"The Sister Track"
As we remember the history of short track "dirt" stock car racing in Southern Ontario, there is one facility that is remembered as the most modern and fastest dirt oval in Ontario. We all know that Merrittville Speedway opened in 1952, followed by Humberstone Speedway in 1958 as well as Lancaster Speedway in 1959 and Ransomville Speedway in 1958, the last two being in New York State.
However, how many racing fans remember Speedway Park in 1961? Speedway Park was the brainchild of then track owners Ken Kavanagh and Bill Russell, as well as Merrittville Speedway's founders John Marino and George Cullen, all of St. Catharines. These four men became partners in this endeavour and envisioned what was to be the largest most modern facility in Ontario.
Basically the layout was simple, acquire a large parcel of land near a large population and offer lots of comforts for the spectators and drivers alike. Quigley Construction of Hamilton carved a smooth, wide 1/2 mile oval out of the Stoney Creek clay. The track was wide with the banking being smooth leaving room for three wide racing. The lighting would allow perfect lighting for both spectators and drivers alike. The grandstand was the most modern steel and concrete facility money could buy, incorporating both rest rooms and concession stands within its walls. This was at a time when Merrittville's grandstand consisted of wooden bleachers. The spacious Speedway Park facility was opened on June 19, 1961 on a tract of land at Highway #20 and Mud Street near Elfrida.
I can remember the scene as many area racers from St. Catharines made the journey to the new Stoney Creek race track to test its clay. The opening of Speedway Park would start a tradition of racing on Friday night racing that would last about a decade. While we worked and watched during the races at Speedway Park, We would venture to our home near St. Catharines and do it all over again on Saturdays at Merrittville's 1/4 mile oval.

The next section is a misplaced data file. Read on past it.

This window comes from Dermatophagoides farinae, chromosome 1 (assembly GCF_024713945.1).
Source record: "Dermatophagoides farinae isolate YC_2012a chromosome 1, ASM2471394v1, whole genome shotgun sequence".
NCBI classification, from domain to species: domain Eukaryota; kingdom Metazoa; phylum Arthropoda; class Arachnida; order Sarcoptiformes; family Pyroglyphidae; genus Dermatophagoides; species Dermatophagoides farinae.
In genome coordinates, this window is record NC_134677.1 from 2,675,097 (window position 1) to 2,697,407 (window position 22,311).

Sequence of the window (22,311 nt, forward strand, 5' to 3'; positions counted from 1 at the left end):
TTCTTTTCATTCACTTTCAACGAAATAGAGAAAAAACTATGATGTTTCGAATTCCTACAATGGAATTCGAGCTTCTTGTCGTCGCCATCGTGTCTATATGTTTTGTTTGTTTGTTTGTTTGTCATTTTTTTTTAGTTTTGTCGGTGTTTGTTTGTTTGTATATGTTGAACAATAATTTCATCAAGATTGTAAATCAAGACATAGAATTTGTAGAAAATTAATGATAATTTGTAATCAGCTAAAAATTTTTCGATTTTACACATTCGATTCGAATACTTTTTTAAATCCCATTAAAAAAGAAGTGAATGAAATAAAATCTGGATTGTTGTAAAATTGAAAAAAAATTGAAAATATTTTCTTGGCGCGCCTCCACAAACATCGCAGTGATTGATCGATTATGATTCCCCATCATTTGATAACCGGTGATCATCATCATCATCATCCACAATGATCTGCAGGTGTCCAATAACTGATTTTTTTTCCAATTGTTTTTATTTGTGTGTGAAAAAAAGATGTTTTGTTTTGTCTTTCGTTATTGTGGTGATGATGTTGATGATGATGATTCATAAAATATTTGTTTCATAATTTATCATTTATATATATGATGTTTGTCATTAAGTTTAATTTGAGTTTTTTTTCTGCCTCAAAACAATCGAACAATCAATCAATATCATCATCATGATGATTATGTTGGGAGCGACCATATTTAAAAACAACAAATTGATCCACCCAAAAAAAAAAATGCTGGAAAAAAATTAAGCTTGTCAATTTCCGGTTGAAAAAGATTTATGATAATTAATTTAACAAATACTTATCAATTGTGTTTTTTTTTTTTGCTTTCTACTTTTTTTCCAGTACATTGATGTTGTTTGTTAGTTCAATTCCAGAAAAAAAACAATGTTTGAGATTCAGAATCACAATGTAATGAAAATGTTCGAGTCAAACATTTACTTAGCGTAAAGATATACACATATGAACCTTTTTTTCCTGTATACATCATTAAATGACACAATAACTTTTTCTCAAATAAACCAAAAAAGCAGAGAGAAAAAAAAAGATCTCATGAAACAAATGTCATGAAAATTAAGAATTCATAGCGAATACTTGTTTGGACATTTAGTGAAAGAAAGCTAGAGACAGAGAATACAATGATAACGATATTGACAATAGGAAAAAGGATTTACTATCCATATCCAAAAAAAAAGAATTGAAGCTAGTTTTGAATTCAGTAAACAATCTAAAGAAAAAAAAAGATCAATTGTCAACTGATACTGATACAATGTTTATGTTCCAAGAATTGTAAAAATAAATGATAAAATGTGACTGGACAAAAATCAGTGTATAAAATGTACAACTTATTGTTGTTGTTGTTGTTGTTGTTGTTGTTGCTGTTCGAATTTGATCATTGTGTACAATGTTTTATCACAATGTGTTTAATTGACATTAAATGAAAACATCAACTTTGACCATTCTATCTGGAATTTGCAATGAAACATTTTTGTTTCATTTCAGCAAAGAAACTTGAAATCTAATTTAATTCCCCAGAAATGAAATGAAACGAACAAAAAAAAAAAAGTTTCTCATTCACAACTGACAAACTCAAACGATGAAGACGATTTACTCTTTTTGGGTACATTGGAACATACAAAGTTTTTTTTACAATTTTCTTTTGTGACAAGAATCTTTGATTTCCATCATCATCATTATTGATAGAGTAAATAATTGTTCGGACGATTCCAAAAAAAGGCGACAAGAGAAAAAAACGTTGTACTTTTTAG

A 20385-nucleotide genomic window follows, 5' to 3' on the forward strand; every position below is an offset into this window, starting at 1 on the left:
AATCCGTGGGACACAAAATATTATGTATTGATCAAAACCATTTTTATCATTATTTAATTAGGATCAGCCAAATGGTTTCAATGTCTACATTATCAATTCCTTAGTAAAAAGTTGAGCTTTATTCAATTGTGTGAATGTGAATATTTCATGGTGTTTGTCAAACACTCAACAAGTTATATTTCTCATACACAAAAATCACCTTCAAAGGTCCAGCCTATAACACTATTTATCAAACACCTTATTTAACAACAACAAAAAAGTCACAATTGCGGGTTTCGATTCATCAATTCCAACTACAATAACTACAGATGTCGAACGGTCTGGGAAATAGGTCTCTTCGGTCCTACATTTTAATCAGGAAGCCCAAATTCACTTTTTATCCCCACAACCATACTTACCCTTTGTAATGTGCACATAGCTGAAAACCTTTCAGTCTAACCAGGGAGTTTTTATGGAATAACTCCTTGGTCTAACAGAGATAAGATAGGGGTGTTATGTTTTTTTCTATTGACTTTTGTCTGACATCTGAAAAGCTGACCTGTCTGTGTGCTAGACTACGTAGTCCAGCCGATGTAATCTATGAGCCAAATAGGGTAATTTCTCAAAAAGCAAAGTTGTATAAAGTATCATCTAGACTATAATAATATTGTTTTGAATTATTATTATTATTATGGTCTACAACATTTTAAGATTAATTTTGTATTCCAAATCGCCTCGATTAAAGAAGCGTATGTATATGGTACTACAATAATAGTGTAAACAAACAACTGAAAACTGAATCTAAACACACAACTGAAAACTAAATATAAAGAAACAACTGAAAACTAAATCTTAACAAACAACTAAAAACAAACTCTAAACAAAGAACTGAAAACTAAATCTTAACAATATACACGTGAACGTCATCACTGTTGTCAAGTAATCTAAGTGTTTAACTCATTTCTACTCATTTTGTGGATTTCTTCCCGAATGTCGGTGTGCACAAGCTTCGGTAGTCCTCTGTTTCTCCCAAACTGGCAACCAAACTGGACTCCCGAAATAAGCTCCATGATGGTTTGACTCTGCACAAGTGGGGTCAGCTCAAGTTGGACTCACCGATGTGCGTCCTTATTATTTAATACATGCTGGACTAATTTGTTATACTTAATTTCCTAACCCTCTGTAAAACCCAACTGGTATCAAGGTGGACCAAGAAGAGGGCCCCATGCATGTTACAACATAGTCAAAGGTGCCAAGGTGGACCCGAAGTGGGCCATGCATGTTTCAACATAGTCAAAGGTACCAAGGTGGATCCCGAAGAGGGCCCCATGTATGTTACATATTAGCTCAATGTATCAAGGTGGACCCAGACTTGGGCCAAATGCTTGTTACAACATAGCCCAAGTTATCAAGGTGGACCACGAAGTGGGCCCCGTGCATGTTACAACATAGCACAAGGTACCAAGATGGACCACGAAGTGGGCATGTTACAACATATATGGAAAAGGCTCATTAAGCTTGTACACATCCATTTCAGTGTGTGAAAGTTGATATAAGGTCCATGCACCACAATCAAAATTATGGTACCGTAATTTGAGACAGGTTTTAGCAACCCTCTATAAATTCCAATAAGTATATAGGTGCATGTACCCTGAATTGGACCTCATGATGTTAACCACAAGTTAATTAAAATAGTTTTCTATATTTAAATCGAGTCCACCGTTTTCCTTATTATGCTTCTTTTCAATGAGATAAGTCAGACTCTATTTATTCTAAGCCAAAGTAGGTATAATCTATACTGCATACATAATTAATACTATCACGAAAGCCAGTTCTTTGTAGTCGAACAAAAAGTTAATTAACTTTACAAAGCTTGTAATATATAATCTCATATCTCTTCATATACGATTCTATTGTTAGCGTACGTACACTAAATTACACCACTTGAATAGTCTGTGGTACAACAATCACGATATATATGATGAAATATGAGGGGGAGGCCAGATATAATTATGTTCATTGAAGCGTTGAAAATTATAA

While Merrittville Speedway was only 9 years old at the time, it was the fledgling Speedway Park that drew the admiration of many stock car pilots. Speedway Park was truly the dream that we wished Merrittville Speedway could be. Many Hamilton fans as well as many Hamilton drivers would get hooked on the Merrittville Speedway Park tradition. We now had a "dirt circuit" that was independent of big sanctioning bodies, which now could attract drivers and spectators not only from the Niagara area, but also New York State and the Hamilton area. Many of Merrittville's regulars would go on to score many victories and track championships at Speedway Park.
I believe Speedway Parks most memorable show had to be in 1966-67 when they introduced the racing public to the U.S.A.C. Sprint cars. It was my first exposure to sprint car racing on a professional basis and it was truly an exceptional show-with former Merrittville drivers Jim Hurtubise, then Indy racer in attendance, assisting track announcer Dizzy Dean Murray in the pressbox. Speedway Park would prove to be an extremely successful dirt track and continued to attract the loyal dirt track fans, even though Cayuga Speedway's paved oval would open in 1966-67. Some of the U.S. drivers switched to asphalt racing, lured by the higher purses, but the owners of Merrittville and Speedway Park would remain committed to dirt track stock car racing. The stress of operating two racing facilities finally dictated a decision during the early 1970's to sell Speedway Park.